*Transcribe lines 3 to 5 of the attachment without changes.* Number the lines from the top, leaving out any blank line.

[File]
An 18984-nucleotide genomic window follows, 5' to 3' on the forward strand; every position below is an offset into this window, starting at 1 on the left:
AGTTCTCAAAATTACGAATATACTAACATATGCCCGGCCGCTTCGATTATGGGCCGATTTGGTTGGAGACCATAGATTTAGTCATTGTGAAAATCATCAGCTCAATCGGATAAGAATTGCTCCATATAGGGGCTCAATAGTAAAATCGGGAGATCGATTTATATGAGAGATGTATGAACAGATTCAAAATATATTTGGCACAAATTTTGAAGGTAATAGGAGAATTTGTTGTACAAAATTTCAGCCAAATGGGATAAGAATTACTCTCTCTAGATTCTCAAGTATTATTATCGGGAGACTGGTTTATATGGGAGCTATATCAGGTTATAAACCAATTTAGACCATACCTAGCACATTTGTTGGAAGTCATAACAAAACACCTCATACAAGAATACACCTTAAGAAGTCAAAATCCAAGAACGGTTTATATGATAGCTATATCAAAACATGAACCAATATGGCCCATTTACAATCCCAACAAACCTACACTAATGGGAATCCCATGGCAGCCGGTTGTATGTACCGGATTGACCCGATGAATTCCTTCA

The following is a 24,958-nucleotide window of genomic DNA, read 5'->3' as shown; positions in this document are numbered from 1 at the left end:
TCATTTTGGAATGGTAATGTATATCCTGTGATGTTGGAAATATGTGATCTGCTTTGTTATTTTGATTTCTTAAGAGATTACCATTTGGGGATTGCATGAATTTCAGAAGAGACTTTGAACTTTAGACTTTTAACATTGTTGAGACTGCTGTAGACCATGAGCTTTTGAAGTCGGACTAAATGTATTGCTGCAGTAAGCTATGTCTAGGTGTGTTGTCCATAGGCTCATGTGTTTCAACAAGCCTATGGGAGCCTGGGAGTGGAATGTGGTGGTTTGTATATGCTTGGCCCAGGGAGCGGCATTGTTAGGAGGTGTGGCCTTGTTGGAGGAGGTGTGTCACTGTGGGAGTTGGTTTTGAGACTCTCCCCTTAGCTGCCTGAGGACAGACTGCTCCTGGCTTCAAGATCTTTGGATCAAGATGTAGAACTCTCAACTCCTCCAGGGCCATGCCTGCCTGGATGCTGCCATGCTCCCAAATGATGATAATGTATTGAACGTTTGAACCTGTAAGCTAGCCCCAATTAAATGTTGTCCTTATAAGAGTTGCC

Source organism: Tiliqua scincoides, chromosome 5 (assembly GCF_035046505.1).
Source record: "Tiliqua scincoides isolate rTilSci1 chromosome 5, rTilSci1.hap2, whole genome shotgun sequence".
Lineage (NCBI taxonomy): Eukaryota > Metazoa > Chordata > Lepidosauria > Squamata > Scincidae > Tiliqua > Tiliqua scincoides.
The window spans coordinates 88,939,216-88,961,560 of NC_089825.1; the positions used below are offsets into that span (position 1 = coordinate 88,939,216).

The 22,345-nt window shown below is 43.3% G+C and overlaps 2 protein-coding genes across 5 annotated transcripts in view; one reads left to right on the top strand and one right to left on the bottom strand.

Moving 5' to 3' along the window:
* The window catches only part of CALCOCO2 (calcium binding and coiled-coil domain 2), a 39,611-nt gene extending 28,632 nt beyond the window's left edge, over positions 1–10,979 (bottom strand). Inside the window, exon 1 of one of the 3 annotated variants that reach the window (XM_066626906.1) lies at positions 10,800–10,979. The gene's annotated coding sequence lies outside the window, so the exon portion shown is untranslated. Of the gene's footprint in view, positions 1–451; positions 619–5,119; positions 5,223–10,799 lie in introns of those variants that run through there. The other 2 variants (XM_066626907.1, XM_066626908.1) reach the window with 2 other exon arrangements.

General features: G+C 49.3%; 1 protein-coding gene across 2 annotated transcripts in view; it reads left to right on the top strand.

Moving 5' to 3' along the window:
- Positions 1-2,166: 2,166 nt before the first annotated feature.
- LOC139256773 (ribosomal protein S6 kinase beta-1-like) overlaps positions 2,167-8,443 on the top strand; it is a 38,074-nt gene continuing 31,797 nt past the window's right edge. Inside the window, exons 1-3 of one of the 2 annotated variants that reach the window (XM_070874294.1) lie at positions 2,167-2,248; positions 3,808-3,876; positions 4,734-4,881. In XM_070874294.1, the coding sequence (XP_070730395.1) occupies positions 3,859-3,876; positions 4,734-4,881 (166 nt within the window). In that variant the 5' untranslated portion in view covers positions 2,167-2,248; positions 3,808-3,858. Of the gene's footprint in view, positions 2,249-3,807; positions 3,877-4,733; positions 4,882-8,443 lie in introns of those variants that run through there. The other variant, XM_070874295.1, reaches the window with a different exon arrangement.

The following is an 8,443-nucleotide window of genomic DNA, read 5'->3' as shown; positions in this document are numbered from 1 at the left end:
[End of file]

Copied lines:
The following is a 24,958-nucleotide window of genomic DNA, read 5'->3' as shown; positions in this document are numbered from 1 at the left end:
TCATTTTGGAATGGTAATGTATATCCTGTGATGTTGGAAATATGTGATCTGCTTTGTTATTTTGATTTCTTAAGAGATTACCATTTGGGGATTGCATGAATTTCAGAAGAGACTTTGAACTTTAGACTTTTAACATTGTTGAGACTGCTGTAGACCATGAGCTTTTGAAGTCGGACTAAATGTATTGCTGCAGTAAGCTATGTCTAGGTGTGTTGTCCATAGGCTCATGTGTTTCAACAAGCCTATGGGAGCCTGGGAGTGGAATGTGGTGGTTTGTATATGCTTGGCCCAGGGAGCGGCATTGTTAGGAGGTGTGGCCTTGTTGGAGGAGGTGTGTCACTGTGGGAGTTGGTTTTGAGACTCTCCCCTTAGCTGCCTGAGGACAGACTGCTCCTGGCTTCAAGATCTTTGGATCAAGATGTAGAACTCTCAACTCCTCCAGGGCCATGCCTGCCTGGATGCTGCCATGCTCCCAAATGATGATAATGTATTGAACGTTTGAACCTGTAAGCTAGCCCCAATTAAATGTTGTCCTTATAAGAGTTGCC

Source organism: Tiliqua scincoides, chromosome 5 (assembly GCF_035046505.1).